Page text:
• an existing collection system that has been upgraded to collect more landfill gas generated in the landfill. To set a baseline for this type of project, it is necessary to have at least two years of data on the operation of the collection system prior to the upgrade.

The devices used to combust the collected landfill gas must be a flare, boiler, internal combustion engine or another device designed to have a minimum 98 per cent destruction efficiency and whose combustion process can be detected on a minute by minute basis. All combustion devices must be operated in accordance with the manufacturer's specifications.

Monitoring, reporting and auditing

One of the key aspects that needs to be monitored is the amount of methane collected and combusted. This can be done by measuring one of the following:

  • the flow of landfill gas that is sent to the combustion device
  • the proportion of landfill gas that is methane (determined either by direct measurement or using a default value)
  • the amount of energy in the landfill gas that is sent to the combustion device
  • the amount of electricity produced from the combustion of landfill gas in an internal combustion engine.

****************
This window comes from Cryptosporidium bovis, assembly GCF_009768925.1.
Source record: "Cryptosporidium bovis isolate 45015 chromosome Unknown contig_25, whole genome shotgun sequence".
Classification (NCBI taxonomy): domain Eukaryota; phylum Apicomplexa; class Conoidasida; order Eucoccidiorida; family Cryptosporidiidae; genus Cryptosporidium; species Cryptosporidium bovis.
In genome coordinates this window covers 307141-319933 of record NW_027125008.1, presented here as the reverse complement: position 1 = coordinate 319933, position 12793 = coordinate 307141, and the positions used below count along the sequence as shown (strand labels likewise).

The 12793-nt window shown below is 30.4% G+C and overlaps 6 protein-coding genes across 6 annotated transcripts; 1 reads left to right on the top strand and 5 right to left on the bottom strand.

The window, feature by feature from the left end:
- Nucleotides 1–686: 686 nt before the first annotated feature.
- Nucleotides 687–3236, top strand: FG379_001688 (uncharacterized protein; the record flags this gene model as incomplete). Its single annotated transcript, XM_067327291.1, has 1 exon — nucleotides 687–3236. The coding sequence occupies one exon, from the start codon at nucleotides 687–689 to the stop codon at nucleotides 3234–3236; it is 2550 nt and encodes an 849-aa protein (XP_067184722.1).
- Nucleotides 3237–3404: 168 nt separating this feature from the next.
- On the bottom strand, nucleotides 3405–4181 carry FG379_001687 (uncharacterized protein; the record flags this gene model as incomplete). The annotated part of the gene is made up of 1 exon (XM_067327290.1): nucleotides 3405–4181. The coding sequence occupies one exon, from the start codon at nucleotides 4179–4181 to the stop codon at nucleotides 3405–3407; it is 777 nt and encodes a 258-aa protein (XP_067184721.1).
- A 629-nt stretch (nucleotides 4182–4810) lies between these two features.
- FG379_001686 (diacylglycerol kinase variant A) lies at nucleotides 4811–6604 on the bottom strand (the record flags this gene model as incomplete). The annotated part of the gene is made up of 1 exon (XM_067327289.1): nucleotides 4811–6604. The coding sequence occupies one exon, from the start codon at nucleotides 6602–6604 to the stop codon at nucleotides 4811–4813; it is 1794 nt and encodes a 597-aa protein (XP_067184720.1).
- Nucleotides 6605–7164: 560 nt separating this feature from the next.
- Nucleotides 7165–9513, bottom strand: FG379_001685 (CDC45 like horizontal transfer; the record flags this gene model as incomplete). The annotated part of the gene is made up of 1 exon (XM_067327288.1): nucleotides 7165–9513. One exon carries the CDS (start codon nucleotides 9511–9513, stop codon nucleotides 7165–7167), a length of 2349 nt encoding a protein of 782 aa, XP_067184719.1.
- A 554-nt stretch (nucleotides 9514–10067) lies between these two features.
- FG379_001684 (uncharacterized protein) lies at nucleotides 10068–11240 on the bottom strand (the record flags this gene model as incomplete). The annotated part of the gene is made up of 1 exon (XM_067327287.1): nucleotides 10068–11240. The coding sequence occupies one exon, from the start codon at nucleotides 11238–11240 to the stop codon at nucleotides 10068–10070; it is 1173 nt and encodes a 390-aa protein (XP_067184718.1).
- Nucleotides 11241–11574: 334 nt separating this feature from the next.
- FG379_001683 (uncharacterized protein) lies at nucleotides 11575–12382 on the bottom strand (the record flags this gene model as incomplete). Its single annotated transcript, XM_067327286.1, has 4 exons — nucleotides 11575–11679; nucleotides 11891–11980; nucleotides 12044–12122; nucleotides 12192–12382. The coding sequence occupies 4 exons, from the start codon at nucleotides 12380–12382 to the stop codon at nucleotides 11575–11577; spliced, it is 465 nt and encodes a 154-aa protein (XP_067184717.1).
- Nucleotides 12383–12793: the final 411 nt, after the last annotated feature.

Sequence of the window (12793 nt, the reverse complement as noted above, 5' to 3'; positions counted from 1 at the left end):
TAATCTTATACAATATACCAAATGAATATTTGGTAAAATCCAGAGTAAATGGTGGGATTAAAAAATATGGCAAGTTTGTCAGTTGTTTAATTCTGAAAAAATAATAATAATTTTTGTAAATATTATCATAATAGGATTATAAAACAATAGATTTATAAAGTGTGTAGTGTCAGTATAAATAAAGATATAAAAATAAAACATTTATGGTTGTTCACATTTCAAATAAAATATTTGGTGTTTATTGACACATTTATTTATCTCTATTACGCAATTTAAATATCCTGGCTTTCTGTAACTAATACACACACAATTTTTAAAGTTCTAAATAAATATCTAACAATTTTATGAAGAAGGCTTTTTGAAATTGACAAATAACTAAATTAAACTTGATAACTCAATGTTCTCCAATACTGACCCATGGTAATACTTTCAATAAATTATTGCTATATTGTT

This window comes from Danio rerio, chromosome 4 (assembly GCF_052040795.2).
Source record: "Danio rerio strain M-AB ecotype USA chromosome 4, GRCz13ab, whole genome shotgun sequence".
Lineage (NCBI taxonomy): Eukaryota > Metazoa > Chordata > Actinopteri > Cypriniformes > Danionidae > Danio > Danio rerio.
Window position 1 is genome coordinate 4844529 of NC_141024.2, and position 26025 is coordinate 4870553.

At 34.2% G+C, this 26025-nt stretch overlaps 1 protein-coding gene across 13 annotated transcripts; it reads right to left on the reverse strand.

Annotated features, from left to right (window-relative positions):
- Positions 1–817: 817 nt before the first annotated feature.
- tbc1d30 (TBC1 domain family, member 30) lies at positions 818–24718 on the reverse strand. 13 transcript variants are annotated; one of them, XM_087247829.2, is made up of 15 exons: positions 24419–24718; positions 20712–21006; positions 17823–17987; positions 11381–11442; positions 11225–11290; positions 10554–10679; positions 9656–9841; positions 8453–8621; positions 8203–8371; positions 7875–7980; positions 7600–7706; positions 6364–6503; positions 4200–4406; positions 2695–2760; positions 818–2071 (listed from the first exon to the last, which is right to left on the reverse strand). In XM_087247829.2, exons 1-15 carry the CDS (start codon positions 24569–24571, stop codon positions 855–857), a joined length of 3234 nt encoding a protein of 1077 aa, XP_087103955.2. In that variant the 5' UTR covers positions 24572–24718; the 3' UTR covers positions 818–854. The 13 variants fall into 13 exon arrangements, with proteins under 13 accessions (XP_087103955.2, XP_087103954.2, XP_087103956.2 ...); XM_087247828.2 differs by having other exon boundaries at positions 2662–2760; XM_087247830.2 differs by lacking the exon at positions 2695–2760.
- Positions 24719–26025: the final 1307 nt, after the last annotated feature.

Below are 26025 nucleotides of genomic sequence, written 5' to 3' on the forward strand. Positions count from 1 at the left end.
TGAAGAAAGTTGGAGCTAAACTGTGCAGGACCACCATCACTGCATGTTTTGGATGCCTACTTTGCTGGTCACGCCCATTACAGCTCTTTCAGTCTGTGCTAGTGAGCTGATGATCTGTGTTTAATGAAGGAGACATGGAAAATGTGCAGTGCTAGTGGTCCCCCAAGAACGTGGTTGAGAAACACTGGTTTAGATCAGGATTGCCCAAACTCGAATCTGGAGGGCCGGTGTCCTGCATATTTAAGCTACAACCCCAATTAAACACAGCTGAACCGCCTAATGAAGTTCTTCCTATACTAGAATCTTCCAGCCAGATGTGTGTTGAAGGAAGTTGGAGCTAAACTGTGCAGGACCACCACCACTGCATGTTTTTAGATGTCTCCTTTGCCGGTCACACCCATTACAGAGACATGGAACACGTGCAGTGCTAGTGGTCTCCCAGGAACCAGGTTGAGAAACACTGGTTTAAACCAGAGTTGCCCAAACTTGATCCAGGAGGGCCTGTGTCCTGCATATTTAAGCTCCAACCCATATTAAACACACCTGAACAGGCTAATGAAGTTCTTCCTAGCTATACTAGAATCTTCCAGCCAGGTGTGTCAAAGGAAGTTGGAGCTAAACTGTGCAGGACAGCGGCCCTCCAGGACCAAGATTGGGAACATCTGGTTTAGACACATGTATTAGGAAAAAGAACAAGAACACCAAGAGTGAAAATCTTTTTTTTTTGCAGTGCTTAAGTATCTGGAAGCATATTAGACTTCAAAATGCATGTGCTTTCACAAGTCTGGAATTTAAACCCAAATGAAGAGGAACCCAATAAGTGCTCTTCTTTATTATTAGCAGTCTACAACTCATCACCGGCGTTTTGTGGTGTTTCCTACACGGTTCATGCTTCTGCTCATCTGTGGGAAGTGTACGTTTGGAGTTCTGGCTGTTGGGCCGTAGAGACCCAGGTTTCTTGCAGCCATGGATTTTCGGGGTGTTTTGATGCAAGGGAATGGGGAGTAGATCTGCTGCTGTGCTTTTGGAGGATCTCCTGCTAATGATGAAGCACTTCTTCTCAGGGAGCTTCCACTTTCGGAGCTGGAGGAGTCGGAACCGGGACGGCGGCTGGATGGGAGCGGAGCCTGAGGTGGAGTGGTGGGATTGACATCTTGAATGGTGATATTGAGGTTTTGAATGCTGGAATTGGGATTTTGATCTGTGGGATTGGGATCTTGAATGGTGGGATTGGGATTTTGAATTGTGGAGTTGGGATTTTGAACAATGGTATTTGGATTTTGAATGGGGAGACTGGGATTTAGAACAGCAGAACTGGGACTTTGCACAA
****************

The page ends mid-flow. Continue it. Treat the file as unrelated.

Project owners must use one of the approaches in the National Greenhouse and Energy Reporting (Measurement) Determination 2008 to model the landfill gas that is generated in the landfill. Depending on which approach is used, there may be other monitoring requirements, such as the amount of waste disposed of in a landfill.

It is important to keep project records because you will need to submit regular reports on your project and the emissions reductions it has achieved. Monitoring, record-keeping and reporting requirements are specified in legislative rules and in the method. Projects must be audited by a registered greenhouse and energy (NGER) auditor. A list of registered auditors is available on the Clean Energy Regulator website.


The ERF Landfill Gas Calculator has been developed to assist project proponents to calculate abatement of greenhouse gases by collecting and combusting landfill gas from a landfill.
ERF Landfill Gas Calculator


Note: The ERF Landfill Gas Calculator requires that users enable macros after opening the file to ensure its correct operation. A guide to enabling macros can be accessed here.

Development of this method

Emissions Reduction Assurance Committee (ERAC) advice

The ERAC's advice to the Minister regarding the suitability of the Determination to be made is published here, in accordance with Section 106(11) (C) of the Carbon Credits (Carbon Farming Initiative) Act 2011.

Public consultation

A draft method determination for Landfill Gas was released for public comment.

Draft determination and explanatory statement

Note: A draft method determination that is open for public comment should not be relied upon for planning an ERF project. Draft method determinations may be modified following public consultation and are not final until made by the Minister for the Environment.

Further information

Department of the Environment

Clean Energy Regulator


  • Emissions Reduction Fund
  • Climate Change


  • Climate Change
  • Emissions Reduction Fund